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Which Is Worse?

Photograph by Getty Images/First Light

First of all, thank you so much for not saying anything about my hair. Because we all know I'd prefer that it looked much better than this. Any face-to-face discussion on the topic would be awkward and cause me to touch my head self-consciously, thereby making it look even worse. (Is that possible?) But, since you are in the unfortunate position of having to look at me, I think you deserve full information.

Like many women, I lost an alarming amount of hair about six months after child birth. Like many in this same position, I never heard about this strange side effect of procreating —so I did extensive late night/early-morning/afternoon panic-googling on the subject. I learned that having mounds of hair left on my pillow, clumps of it in my hands, and thick tumbleweeds of it rolling around the house was completely normal.

A lot of this loss is simply hair that you didn't lose during pregnancy, but for many women the hair loss seems to go way beyond this. It isn't that surprising, really, considering that pregnancy and childbirth are a huge physical traumas, no matter what version you go through. Add the one-two punch of new motherhood and... well, no wonder parts of your body try to jump ship (if only it was the flabbier parts...).

The good news is that, just as every website and message board on the topic assured me it would, my hair is growing back in. And this is definitely something to rejoice. Except the re-growth has been... well, "interesting." And not exactly a boon to my self confidence.

My husband calls this new growth my "fresh hairs." They tend to announce themselves when I enter a room. As in, "Oh hello, Fresh Hairs." My son is a little over 19 months at this point, so these fresh hairs are probably about a year old and therefore nowhere near the length of the rest of my hair, which I wear long-ish.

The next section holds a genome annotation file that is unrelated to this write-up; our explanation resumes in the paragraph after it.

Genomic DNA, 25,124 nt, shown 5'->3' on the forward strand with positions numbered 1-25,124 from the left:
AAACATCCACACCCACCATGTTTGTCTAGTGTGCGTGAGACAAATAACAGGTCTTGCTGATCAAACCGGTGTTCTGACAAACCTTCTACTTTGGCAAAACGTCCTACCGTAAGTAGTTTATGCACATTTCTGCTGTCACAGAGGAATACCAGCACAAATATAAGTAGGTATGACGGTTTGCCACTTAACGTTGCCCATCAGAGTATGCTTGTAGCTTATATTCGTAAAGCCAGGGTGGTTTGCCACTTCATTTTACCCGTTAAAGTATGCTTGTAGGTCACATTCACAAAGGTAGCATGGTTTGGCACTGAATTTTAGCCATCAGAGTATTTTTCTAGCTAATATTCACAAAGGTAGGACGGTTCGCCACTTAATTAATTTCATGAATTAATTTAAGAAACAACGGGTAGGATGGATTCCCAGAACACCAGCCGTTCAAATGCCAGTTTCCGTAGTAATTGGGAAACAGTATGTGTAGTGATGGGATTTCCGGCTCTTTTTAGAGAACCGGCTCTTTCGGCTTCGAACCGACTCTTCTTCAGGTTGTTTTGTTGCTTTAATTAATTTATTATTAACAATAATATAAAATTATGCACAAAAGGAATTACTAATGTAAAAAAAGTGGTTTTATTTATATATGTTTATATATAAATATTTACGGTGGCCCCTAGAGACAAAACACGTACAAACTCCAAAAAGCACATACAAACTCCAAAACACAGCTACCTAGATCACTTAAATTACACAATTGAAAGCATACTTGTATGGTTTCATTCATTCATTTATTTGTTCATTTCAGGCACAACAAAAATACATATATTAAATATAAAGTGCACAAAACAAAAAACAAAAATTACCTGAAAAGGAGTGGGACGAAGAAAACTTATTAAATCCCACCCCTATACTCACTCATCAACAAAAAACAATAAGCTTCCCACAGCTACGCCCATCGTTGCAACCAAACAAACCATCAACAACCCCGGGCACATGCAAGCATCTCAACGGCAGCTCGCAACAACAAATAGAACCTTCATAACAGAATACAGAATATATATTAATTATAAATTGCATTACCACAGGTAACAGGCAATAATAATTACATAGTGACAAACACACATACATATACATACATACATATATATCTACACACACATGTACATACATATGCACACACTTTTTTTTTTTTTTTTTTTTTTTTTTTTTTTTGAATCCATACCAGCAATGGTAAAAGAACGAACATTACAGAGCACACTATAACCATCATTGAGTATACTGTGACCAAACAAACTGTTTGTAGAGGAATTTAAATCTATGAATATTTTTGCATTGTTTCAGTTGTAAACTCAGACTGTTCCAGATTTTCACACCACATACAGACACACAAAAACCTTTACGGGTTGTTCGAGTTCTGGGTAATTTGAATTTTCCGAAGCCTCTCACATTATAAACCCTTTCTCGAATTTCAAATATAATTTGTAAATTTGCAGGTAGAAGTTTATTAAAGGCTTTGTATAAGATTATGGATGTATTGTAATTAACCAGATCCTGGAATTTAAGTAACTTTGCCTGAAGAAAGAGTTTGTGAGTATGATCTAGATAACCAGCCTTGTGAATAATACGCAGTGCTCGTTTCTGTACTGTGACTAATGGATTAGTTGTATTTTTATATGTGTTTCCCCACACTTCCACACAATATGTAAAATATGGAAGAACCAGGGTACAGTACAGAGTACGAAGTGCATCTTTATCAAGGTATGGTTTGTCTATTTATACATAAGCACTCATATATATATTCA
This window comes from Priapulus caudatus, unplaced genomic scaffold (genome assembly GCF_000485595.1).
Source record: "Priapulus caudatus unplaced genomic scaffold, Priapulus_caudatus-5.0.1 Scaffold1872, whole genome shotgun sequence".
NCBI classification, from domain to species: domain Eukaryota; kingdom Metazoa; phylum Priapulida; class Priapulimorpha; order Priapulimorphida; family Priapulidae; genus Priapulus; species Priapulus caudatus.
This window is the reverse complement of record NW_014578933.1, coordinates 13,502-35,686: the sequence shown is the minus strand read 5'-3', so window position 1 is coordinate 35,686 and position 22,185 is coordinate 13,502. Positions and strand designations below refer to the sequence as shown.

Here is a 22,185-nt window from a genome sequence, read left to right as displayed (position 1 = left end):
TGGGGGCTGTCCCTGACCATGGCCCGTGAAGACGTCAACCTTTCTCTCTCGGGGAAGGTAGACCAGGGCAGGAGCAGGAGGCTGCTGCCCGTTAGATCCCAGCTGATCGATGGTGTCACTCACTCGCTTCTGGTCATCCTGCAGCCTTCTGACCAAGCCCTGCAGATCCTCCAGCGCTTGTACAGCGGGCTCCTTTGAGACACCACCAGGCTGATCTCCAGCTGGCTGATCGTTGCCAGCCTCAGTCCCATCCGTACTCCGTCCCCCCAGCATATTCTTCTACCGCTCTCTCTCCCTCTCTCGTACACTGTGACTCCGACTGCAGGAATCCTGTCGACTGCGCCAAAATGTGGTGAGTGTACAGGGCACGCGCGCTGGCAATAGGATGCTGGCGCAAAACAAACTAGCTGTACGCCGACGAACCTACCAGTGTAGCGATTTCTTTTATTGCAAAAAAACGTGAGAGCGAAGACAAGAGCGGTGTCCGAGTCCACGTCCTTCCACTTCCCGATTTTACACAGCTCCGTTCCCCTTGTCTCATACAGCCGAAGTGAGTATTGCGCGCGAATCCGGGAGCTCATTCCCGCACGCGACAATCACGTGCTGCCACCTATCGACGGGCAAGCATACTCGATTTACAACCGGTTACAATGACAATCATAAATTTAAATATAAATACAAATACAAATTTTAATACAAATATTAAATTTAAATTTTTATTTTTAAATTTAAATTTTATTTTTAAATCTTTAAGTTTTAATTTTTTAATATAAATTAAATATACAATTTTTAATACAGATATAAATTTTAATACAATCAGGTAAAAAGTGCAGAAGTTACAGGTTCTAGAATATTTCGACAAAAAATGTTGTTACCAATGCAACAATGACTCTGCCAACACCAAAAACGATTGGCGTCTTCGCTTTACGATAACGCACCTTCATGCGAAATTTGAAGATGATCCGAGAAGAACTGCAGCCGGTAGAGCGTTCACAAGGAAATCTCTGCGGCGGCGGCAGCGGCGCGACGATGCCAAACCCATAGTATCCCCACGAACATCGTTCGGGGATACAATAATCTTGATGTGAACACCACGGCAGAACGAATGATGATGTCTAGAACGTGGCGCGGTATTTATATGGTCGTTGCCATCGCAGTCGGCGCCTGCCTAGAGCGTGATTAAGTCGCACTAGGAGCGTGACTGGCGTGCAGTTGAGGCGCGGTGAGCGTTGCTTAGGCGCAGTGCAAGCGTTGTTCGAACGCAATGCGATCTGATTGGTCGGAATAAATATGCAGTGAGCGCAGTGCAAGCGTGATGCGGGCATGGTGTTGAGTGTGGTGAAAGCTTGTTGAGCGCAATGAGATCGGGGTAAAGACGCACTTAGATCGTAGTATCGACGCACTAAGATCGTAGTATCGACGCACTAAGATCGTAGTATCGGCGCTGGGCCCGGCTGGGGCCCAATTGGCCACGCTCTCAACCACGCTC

At first, these hairs stood at attention á la cactus. For a few months, they framed my face like some kind of feathery halo. Now, they have relaxed a bit, opting to stick out like floppy fish fins at the sides. As you can see in the photo above, after being on a windy beach for a few hours, they run completely amok, defying gravity and easily winning battles against even the strongest of hair bands. (A lot of women get their hair cut at this point to close the gap.)

What's extra aggravating is that a large percentage of my fresh hairs have decided to change things up, quite presumptuously, i.e. without my permission. Instead of growing in brown, they've opted for a silvery-white hue. Reasoning with them has been unsuccessful and they seem to know that my threats to retaliate with dye are empty: I have neither the time nor energy to start up this kind of beauty regimen. Such is the life of an old-ish new mom.

Anyway, I hope this helps you understand what's happening here on the top of my head. Please accept my apologies for having to witness this process—I realize it hasn't been easy.

If you also lost a ridiculous amount of hair after having a baby, I echo everyone else on the Internets—it will very likely grow back in. Just keep a good number of hair bands, clips and baseball caps at the ready for when it does. I recommend taking lots of selfies along the way to document this weird aspect of this already-weird physical journey. (And don't delete them, just in case you ever want to share a significantly cropped version online. Hey, you never know...)

So what exactly is going on there, on your head? Please feel free to leave an explanation in the comments below.

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